Fourteen people sit around a table. The room is spare, decorated with only a few New Yorker posters and a splash of yellow paint. Every so often, an ambulance screams by. We’re just a few blocks from Times Square. The mood is intense, thoughtful, and occasionally very loud. This is the novel critiquing class I’ve been teaching for Gotham Writers Workshop for almost 10 years. Over that time, I’ve read hundreds of manuscripts and met as many writers, and one thing I can say definitively: A writer’s success depends on how well she can absorb and deal with criticism.
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Which is not to say that dealing with criticism is easy. I’ve been on the receiving end of it for as long as I’ve been a writer, which is a long time. It always hurts. No matter how pleasantly or kindly someone gives it to you, it stings. And it never ends. You manage to get an agent. She criticizes your work (however thoughtfully). Then your agent manages to sell your novel. The editor criticizes your work. The book is published. Reviewers criticize your work. Every day you can go to Amazon and see exactly how people feel about you and your writing. And some of it is so unfair. A person gives you a one-star review because your protagonist is a Sunday school teacher, and she finds that old-fashioned. Well, excuse me. Another one gives you four stars because your protagonist is a Sunday school teacher and she finds that intriguing. Fabulous. Another one writes a really insightful critique that hones in on all the things you were worried about. Oh dear.
So how do you deal with this? Short of curling up into a ball, what are you supposed to do? Here are some tips I’ve found useful:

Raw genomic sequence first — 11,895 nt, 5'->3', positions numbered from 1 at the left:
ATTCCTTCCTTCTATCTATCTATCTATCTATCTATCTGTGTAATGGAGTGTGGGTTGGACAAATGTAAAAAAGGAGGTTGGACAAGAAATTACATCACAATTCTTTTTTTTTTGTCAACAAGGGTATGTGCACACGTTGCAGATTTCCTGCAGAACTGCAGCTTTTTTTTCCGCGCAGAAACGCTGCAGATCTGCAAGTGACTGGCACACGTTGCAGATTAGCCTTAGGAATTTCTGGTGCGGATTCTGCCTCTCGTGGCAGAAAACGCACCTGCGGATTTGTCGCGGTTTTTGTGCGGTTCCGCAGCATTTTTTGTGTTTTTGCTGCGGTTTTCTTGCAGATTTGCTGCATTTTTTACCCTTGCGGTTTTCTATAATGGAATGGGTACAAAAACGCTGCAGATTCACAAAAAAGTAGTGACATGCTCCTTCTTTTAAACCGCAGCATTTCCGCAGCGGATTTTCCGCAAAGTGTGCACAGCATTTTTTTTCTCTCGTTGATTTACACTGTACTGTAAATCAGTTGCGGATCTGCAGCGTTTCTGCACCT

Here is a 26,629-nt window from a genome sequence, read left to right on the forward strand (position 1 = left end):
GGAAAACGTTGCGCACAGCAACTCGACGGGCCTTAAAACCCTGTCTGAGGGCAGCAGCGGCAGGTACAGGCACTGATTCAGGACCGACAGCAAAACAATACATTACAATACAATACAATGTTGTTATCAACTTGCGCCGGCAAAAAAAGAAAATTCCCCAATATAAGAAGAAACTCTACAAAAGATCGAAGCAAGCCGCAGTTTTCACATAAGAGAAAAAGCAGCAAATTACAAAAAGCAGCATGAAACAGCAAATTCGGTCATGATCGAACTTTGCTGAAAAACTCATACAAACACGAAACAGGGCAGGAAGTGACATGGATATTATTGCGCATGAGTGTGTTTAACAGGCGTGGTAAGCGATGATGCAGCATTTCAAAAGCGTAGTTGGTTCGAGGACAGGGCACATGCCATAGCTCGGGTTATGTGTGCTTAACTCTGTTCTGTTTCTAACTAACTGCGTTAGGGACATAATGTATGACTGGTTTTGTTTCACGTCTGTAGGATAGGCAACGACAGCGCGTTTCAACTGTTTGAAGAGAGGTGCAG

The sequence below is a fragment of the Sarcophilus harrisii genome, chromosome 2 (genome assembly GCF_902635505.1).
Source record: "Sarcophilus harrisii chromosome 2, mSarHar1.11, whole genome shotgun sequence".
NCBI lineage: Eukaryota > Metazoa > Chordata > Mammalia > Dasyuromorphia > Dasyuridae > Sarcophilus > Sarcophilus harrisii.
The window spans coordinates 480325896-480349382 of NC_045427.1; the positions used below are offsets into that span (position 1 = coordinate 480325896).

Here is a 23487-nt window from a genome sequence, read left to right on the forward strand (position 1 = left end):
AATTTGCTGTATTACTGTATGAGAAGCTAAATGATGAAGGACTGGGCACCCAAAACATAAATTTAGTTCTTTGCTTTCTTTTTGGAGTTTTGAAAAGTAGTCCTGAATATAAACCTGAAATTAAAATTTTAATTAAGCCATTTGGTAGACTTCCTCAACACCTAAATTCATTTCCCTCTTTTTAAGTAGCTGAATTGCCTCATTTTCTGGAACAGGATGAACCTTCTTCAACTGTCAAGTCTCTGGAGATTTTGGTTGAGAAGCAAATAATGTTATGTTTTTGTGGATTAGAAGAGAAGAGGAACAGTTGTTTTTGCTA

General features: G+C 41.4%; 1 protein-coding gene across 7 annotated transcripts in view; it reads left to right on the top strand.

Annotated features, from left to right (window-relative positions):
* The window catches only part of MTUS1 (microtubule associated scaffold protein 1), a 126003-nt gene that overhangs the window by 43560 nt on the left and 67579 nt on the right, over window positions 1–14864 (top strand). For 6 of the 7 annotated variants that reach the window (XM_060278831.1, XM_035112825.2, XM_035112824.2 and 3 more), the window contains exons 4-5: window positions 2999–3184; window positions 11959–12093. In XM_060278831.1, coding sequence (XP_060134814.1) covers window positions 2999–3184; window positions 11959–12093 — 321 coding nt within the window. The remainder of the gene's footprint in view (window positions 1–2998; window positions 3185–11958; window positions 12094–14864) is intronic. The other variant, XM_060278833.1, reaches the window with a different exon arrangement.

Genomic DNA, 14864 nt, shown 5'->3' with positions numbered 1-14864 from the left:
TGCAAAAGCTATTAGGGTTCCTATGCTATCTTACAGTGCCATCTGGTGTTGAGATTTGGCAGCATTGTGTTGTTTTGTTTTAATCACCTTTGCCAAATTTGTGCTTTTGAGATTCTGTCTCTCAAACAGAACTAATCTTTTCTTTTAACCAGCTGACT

And by listen, I don’t mean agree. But I do mean you should try to hear what the critiquer is saying without formulating a response in your head. For example, someone tells you that she doesn’t understand why, in chapter 10, your protagonist, Bethany, doesn’t call her mother to tell her she’s leaving for Colorado the next day. Now, you know for a fact that you mentioned this very exact detail in chapter 3. You can point it out. You can print it out if there’s any doubt about you being right. You have an answer for every single criticism raised. But the problem is that you’re so busy rebutting the criticism, you’re not hearing the underlying issue, which is that the reader was confused in chapter 10. She might be right or wrong. But you should go back and look at chapter 10 and read it with fresh eyes. Keep in mind that when your book is published, you will not be able to stand in a bookstore and answer every last question a reader has. The book has to speak for itself. Sometimes you can be right and wrong at the same time.
2. Write down notes.
I find being critiqued a harrowing experience. My beautiful words that I have treasured and nurtured for years are now being flayed alive like something out of Game of Thrones. It’s overwhelming. My mind tends to hover over the ceiling like an out-of-body experience in surgery. I need something to ground me, and I find writing words down helps. It tethers me, gives me something to do with my hands and, more importantly, something to do with my mind. One thing I know for sure is that I won’t remember what people said. I’ll stick on certain phrases, forget the rest. In my class, I always ask students to write down notes on the page. Then go home and review them. Think about them.